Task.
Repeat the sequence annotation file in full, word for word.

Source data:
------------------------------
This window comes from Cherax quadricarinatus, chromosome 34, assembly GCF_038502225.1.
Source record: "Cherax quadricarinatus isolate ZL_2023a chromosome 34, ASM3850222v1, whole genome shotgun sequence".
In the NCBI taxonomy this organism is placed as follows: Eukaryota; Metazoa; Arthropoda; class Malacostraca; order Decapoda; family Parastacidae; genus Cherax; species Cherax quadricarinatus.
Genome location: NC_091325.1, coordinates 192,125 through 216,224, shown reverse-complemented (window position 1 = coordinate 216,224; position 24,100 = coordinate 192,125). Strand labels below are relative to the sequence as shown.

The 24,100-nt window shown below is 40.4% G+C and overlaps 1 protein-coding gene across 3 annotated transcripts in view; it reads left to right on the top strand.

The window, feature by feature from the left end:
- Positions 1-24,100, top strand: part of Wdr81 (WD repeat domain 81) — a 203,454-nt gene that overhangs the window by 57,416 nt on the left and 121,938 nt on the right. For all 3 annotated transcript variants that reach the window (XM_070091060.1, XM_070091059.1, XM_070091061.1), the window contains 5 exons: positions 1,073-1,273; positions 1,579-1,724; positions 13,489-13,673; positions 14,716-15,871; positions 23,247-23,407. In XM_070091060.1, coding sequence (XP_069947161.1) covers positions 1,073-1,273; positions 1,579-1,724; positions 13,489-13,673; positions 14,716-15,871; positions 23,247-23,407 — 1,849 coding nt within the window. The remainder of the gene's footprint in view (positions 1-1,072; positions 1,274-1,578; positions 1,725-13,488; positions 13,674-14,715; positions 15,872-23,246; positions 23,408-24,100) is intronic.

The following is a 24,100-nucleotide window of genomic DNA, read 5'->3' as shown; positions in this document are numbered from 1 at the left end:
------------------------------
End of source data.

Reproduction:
This window comes from Cherax quadricarinatus, chromosome 34, assembly GCF_038502225.1.
Source record: "Cherax quadricarinatus isolate ZL_2023a chromosome 34, ASM3850222v1, whole genome shotgun sequence".
In the NCBI taxonomy this organism is placed as follows: Eukaryota; Metazoa; Arthropoda; class Malacostraca; order Decapoda; family Parastacidae; genus Cherax; species Cherax quadricarinatus.
Genome location: NC_091325.1, coordinates 192,125 through 216,224, shown reverse-complemented (window position 1 = coordinate 216,224; position 24,100 = coordinate 192,125). Strand labels below are relative to the sequence as shown.

The 24,100-nt window shown below is 40.4% G+C and overlaps 1 protein-coding gene across 3 annotated transcripts in view; it reads left to right on the top strand.

The window, feature by feature from the left end:
- Positions 1-24,100, top strand: part of Wdr81 (WD repeat domain 81) — a 203,454-nt gene that overhangs the window by 57,416 nt on the left and 121,938 nt on the right. For all 3 annotated transcript variants that reach the window (XM_070091060.1, XM_070091059.1, XM_070091061.1), the window contains 5 exons: positions 1,073-1,273; positions 1,579-1,724; positions 13,489-13,673; positions 14,716-15,871; positions 23,247-23,407. In XM_070091060.1, coding sequence (XP_069947161.1) covers positions 1,073-1,273; positions 1,579-1,724; positions 13,489-13,673; positions 14,716-15,871; positions 23,247-23,407 — 1,849 coding nt within the window. The remainder of the gene's footprint in view (positions 1-1,072; positions 1,274-1,578; positions 1,725-13,488; positions 13,674-14,715; positions 15,872-23,246; positions 23,408-24,100) is intronic.

The following is a 24,100-nucleotide window of genomic DNA, read 5'->3' as shown; positions in this document are numbered from 1 at the left end: